As the poem continues, the speakers uses the language of royalty and power–“rank,” “queen,” “throne”–and we get a sense that this is not so much a poem about love as personal power. Maybe, if it’s a love poem at all, it’s a love poem to herself, to the changes that have empowered her, brought her to where she is.

I think I like it a lot better this way.

love//pain

YOU left me, sweet, two legacies,—
A legacy of love
A Heavenly Father would content,
Had He the offer of;

You left me boundaries of pain 5
Capacious as the sea,
Between eternity and time,
Your consciousness and me.

~Emily Dickinson

On Thursday night, I wound up in the emergency room. I’ve had my share of ER visits, all of which were scarier than this one. This time, my back gave out on me and the pain was so intense I passed out. My G.P.’s after-hours doctor said that I needed to go to the ER, so I went. It’s nothing life-threatening, nothing super-serious–but it’s the most blindingly, breathtakingly awful pain I’ve ever experienced.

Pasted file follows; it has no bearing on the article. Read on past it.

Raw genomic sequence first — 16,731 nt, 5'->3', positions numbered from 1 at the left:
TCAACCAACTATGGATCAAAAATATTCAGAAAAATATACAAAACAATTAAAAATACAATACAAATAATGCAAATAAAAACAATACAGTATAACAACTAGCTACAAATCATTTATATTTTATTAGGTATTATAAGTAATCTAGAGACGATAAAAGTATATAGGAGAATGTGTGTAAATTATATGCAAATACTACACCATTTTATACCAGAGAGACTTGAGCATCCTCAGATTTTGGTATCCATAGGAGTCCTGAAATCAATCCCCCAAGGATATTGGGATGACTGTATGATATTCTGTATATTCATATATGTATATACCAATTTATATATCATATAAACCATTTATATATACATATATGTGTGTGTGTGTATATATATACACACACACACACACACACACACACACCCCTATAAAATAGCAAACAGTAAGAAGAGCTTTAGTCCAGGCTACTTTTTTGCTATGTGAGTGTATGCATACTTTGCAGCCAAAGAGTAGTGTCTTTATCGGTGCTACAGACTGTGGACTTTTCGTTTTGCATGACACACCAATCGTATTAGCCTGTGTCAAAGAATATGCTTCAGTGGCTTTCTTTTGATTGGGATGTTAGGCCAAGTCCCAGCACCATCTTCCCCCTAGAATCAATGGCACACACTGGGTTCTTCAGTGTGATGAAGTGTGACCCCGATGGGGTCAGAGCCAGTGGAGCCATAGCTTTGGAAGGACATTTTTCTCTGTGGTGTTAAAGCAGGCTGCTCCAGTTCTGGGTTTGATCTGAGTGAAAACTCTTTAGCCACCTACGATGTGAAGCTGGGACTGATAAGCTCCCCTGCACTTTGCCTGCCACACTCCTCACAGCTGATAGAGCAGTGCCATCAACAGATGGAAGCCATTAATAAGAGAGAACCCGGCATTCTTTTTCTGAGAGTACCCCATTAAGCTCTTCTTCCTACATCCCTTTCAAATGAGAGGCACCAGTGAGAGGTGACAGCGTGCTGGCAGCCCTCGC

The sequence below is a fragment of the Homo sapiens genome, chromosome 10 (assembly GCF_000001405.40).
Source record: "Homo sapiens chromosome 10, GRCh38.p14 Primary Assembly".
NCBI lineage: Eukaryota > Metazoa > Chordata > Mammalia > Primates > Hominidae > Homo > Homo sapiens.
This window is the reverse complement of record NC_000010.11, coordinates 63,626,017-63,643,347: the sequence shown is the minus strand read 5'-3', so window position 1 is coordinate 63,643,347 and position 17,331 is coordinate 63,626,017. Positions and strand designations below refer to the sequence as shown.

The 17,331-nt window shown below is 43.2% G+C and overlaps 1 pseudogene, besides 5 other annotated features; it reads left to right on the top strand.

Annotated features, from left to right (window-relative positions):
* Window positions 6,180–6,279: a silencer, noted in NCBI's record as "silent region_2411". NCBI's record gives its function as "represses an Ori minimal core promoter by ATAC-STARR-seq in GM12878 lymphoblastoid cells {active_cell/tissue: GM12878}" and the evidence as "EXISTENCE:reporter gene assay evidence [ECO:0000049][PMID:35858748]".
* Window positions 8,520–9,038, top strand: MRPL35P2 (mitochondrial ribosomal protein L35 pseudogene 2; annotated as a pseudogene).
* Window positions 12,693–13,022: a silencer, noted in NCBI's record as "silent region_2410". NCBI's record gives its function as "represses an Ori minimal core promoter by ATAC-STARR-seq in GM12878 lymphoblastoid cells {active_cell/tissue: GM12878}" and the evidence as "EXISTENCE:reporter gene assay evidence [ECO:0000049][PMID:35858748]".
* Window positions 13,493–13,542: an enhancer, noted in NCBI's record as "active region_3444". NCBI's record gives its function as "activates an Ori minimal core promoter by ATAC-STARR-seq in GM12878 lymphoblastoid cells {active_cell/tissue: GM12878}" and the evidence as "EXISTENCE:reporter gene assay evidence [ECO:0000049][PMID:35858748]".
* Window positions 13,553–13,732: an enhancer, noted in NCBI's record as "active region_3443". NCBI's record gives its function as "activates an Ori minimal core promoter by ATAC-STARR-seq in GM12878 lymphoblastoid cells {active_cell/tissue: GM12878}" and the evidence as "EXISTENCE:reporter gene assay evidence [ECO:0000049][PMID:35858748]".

I’m doing much better now, out of pain and taking it easy as my back heals. Of course, I’m thinking about pain, and disposed to take Dickinson’s words on the subject quite literally.

My ER diagnosis is sacroiliac joint dysfunction. This is pretty common, apparently, particularly among women. The first cause listed on my discharge instructions? Pregnancy. I cannot think of a more visceral link between pain and love.

I’m about 200% sure that this Emily Dickinson poem is not about having children and the love and pain that are inextricably alchemized through that process, but right now, that’s where I’m at with this poem–that’s what it holds for me in this moment. And I don’t think it really matters–what Dickinson’s getting at is that pain is part of love, that pain and love are equally products of our relationships with one another. There can be no love without the possibility for pain, and I’ve never heard of a pain-free relationship that was worth anything.